Two different programs this weekend feature previous selections from a prestigious annual film festival and the second effort by a Utah filmmaker:

- LOCAL DIRECTOR Joshua Tai Taeoalii made his first film, the skate-culture comedy "Luck and Rat Poisoning," with help from a lot of his friends, including producer, co-writer and editor Nick Westbye.And though many of those friends have returned to star in "Hustlin' a Hustler," his second film, this time Taeoalii did the lion's share himself - he wrote, filmed, produced, edited and directed the 92-minute video feature.

The Utah Film and Video Center is presenting a one-night-only screening of "Hustlin' a Hustler" on Friday at the Salt Lake Art Center, 20 S. West Temple.

This comedy-drama centers on the misadventures of a young, would-be rapper, Adam Worley, who is offered a record deal. But in order to make the album, Adam (who has adopted the name MC Adam) has to come up with $6,000 by the end of the week.

So to raise the money, Adam is forced to pull scams and hustle, angering several people in his neighborhood. And just when he nears his goal, the neighborhood bullies, the Jumpsuit Joey Brothers, come to collect the $4,000 he owes them.

"Hustlin' a Hustler" is not rated but does feature some R-rated content and material.

Showtime is 8 p.m. Admission is $6, $5 for students, seniors and UFVC members.

For more information on the screening or for information on upcoming film center programs, call 534-1158.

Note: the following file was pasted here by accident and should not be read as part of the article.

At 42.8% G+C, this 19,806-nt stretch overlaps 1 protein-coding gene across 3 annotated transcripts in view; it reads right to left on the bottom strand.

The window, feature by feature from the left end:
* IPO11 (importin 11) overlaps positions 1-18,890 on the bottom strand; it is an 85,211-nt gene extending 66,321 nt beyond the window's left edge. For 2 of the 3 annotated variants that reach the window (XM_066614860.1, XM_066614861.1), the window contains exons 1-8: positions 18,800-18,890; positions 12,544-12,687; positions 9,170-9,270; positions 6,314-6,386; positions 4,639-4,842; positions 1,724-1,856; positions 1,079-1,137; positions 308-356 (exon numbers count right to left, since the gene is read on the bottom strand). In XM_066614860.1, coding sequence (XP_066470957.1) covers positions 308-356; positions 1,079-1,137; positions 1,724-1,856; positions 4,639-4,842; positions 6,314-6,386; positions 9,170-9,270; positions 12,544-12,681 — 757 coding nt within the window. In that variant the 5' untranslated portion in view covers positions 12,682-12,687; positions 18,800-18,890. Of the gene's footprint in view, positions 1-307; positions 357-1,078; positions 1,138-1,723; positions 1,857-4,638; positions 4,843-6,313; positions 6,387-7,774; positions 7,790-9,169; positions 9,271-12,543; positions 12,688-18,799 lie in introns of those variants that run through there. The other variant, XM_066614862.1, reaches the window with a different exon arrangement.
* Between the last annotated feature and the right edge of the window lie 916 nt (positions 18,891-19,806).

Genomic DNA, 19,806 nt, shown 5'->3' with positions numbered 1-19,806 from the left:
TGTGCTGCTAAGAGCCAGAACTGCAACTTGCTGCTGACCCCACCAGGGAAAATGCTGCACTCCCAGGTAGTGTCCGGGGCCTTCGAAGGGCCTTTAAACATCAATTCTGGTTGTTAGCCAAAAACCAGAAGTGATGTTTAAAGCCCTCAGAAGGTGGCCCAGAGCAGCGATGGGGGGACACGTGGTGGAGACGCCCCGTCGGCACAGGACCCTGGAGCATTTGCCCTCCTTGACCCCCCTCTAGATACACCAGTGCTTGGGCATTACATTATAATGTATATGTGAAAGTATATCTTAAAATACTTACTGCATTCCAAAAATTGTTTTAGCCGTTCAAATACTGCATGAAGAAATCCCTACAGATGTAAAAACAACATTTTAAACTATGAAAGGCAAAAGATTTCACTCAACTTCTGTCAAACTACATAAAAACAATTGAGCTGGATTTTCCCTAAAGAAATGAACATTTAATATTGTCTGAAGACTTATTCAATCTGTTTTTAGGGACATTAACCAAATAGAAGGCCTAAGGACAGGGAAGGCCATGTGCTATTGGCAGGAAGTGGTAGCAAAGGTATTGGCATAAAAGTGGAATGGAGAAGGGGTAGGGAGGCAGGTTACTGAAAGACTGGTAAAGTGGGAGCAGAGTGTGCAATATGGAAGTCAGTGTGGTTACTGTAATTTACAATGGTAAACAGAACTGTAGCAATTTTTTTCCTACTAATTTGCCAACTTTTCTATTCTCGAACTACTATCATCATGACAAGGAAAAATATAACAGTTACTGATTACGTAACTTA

- FOR THE SECOND year in a row, the Slamdance Film Festival is returning to Park City for a two-day showcase of past festival selections. This special event will be held Friday and Saturday at the James Santy Auditorium, 1255 Park Ave.

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On Friday, the screenings will include the 1998 Academy Award-nominated documentary "Ayn Rand: A Sense of Life," director Michael Paxton's look at the controversial, Russian-born author of "The Fountainhead" and "Atlas Shrugged." Preceding the film will be Steven Tovas' short animated work "Call Me Fishmael," about a stick figure pitching a movie idea.

Saturday's selections include "Scrapple," a ski town comedy by Chris and Geoff Hanson that also features a score by blues legend Taj Mahal. Screening with it will be "Truly Committed," a short work by Eric Kripke about frighteningly devoted lovers.

These screenings are also part of the fall schedule for the Park City Film Series, which runs through Oct. 31.

Showtime for these special screenings is 8 p.m. Admission is $5, $4 for students and seniors.

For more information, call 1-435-647-9747.